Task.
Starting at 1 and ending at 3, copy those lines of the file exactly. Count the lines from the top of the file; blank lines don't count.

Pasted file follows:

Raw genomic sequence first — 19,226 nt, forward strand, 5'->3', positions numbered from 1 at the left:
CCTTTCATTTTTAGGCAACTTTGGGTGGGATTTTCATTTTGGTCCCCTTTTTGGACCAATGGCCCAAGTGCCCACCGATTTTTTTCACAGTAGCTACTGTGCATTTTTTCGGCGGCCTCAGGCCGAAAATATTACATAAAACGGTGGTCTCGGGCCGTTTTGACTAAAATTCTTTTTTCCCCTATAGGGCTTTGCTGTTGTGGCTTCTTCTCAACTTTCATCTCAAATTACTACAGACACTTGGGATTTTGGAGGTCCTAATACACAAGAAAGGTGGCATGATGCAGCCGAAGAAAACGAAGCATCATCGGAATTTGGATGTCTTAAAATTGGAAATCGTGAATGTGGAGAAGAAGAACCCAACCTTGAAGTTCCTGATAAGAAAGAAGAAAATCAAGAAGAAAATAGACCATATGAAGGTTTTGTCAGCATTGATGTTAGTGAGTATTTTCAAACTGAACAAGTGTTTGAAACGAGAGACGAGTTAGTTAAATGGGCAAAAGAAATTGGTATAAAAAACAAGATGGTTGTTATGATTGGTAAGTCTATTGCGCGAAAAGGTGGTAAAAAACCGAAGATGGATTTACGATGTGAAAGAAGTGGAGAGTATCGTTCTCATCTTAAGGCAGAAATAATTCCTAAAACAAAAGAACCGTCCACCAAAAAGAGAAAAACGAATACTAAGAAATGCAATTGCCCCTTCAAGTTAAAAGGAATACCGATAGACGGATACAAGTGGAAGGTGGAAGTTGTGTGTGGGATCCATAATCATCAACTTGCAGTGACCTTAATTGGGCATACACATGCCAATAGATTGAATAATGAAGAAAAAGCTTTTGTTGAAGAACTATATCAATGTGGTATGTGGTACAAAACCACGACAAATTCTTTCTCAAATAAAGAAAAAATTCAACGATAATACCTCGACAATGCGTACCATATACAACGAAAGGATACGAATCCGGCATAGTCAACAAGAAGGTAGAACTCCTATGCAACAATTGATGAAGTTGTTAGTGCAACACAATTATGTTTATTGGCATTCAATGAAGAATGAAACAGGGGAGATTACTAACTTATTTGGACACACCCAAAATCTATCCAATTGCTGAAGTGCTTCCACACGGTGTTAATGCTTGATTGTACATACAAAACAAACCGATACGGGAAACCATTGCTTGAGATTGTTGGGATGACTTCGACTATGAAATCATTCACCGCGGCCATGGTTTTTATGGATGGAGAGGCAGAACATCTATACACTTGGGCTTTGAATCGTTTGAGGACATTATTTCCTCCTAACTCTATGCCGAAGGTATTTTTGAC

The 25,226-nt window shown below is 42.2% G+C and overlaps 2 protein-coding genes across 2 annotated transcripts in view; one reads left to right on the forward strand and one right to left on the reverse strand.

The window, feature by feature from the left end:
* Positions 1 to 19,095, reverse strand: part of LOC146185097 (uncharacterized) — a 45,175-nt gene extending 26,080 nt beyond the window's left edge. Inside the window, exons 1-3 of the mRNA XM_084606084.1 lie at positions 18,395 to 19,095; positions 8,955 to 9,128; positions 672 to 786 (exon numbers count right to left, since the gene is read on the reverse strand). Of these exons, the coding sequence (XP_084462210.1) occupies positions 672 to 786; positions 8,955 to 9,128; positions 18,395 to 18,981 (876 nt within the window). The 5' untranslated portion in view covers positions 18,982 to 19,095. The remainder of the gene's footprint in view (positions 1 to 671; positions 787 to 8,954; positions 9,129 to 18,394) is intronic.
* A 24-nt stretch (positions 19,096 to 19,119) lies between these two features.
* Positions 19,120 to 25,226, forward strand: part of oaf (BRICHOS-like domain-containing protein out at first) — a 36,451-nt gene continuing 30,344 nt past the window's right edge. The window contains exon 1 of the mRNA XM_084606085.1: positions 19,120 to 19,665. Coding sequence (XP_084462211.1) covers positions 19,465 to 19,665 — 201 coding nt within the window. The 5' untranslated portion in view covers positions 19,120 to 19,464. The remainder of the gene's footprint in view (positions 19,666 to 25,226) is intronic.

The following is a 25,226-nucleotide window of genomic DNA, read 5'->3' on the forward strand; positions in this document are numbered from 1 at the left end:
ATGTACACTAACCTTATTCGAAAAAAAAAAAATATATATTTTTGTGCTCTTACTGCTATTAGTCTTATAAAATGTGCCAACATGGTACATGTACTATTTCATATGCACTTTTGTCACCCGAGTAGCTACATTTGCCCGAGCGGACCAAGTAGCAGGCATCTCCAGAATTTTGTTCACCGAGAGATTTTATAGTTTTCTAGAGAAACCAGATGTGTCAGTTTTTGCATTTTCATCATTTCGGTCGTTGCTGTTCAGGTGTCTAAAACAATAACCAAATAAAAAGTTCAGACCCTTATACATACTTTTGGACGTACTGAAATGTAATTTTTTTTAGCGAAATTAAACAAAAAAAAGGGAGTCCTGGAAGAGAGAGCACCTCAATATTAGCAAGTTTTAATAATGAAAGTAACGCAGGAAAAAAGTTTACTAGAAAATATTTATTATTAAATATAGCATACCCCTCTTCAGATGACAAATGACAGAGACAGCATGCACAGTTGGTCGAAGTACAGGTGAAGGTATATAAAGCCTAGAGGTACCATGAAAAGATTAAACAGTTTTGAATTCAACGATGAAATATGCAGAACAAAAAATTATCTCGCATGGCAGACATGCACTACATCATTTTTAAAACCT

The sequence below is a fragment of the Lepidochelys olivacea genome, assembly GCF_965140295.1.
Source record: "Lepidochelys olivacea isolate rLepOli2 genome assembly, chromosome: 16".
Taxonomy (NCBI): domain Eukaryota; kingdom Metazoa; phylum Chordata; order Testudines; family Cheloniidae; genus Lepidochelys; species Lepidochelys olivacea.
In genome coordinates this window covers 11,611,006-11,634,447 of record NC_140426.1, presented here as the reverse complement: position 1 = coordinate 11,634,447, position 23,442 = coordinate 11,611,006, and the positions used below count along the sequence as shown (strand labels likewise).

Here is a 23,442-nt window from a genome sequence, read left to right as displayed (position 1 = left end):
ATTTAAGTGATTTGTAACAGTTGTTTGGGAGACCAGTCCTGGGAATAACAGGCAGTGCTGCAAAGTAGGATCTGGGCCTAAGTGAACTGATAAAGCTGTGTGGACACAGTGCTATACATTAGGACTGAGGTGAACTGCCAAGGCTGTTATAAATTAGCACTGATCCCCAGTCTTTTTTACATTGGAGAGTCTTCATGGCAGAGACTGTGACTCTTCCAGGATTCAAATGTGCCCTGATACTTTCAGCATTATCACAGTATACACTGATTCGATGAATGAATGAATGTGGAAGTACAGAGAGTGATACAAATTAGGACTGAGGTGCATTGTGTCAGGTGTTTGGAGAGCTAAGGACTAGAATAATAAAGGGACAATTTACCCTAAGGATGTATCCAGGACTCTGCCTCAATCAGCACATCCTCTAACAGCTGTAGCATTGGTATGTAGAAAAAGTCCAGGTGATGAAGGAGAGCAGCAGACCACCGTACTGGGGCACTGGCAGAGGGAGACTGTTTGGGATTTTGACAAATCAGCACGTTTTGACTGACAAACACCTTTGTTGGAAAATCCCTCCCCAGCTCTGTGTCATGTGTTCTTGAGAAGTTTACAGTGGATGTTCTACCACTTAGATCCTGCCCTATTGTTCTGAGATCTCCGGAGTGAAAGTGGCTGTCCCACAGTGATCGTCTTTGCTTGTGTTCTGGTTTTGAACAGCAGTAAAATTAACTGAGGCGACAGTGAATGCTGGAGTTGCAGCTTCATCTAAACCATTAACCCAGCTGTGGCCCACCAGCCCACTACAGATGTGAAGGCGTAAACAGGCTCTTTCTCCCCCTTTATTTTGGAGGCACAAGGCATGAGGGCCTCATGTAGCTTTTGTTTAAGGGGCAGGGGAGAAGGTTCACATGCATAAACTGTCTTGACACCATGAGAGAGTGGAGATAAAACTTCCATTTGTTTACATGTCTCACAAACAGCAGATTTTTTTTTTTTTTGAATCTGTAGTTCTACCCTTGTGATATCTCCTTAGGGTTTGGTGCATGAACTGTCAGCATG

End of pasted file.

Raw genomic sequence first — 19,226 nt, forward strand, 5'->3', positions numbered from 1 at the left:
CCTTTCATTTTTAGGCAACTTTGGGTGGGATTTTCATTTTGGTCCCCTTTTTGGACCAATGGCCCAAGTGCCCACCGATTTTTTTCACAGTAGCTACTGTGCATTTTTTCGGCGGCCTCAGGCCGAAAATATTACATAAAACGGTGGTCTCGGGCCGTTTTGACTAAAATTCTTTTTTCCCCTATAGGGCTTTGCTGTTGTGGCTTCTTCTCAACTTTCATCTCAAATTACTACAGACACTTGGGATTTTGGAGGTCCTAATACACAAGAAAGGTGGCATGATGCAGCCGAAGAAAACGAAGCATCATCGGAATTTGGATGTCTTAAAATTGGAAATCGTGAATGTGGAGAAGAAGAACCCAACCTTGAAGTTCCTGATAAGAAAGAAGAAAATCAAGAAGAAAATAGACCATATGAAGGTTTTGTCAGCATTGATGTTAGTGAGTATTTTCAAACTGAACAAGTGTTTGAAACGAGAGACGAGTTAGTTAAATGGGCAAAAGAAATTGGTATAAAAAACAAGATGGTTGTTATGATTGGTAAGTCTATTGCGCGAAAAGGTGGTAAAAAACCGAAGATGGATTTACGATGTGAAAGAAGTGGAGAGTATCGTTCTCATCTTAAGGCAGAAATAATTCCTAAAACAAAAGAACCGTCCACCAAAAAGAGAAAAACGAATACTAAGAAATGCAATTGCCCCTTCAAGTTAAAAGGAATACCGATAGACGGATACAAGTGGAAGGTGGAAGTTGTGTGTGGGATCCATAATCATCAACTTGCAGTGACCTTAATTGGGCATACACATGCCAATAGATTGAATAATGAAGAAAAAGCTTTTGTTGAAGAACTATATCAATGTGGTATGTGGTACAAAACCACGACAAATTCTTTCTCAAATAAAGAAAAAATTCAACGATAATACCTCGACAATGCGTACCATATACAACGAAAGGATACGAATCCGGCATAGTCAACAAGAAGGTAGAACTCCTATGCAACAATTGATGAAGTTGTTAGTGCAACACAATTATGTTTATTGGCATTCAATGAAGAATGAAACAGGGGAGATTACTAACTTATTTGGACACACCCAAAATCTATCCAATTGCTGAAGTGCTTCCACACGGTGTTAATGCTTGATTGTACATACAAAACAAACCGATACGGGAAACCATTGCTTGAGATTGTTGGGATGACTTCGACTATGAAATCATTCACCGCGGCCATGGTTTTTATGGATGGAGAGGCAGAACATCTATACACTTGGGCTTTGAATCGTTTGAGGACATTATTTCCTCCTAACTCTATGCCGAAGGTATTTTTGAC

The 25,226-nt window shown below is 42.2% G+C and overlaps 2 protein-coding genes across 2 annotated transcripts in view; one reads left to right on the forward strand and one right to left on the reverse strand.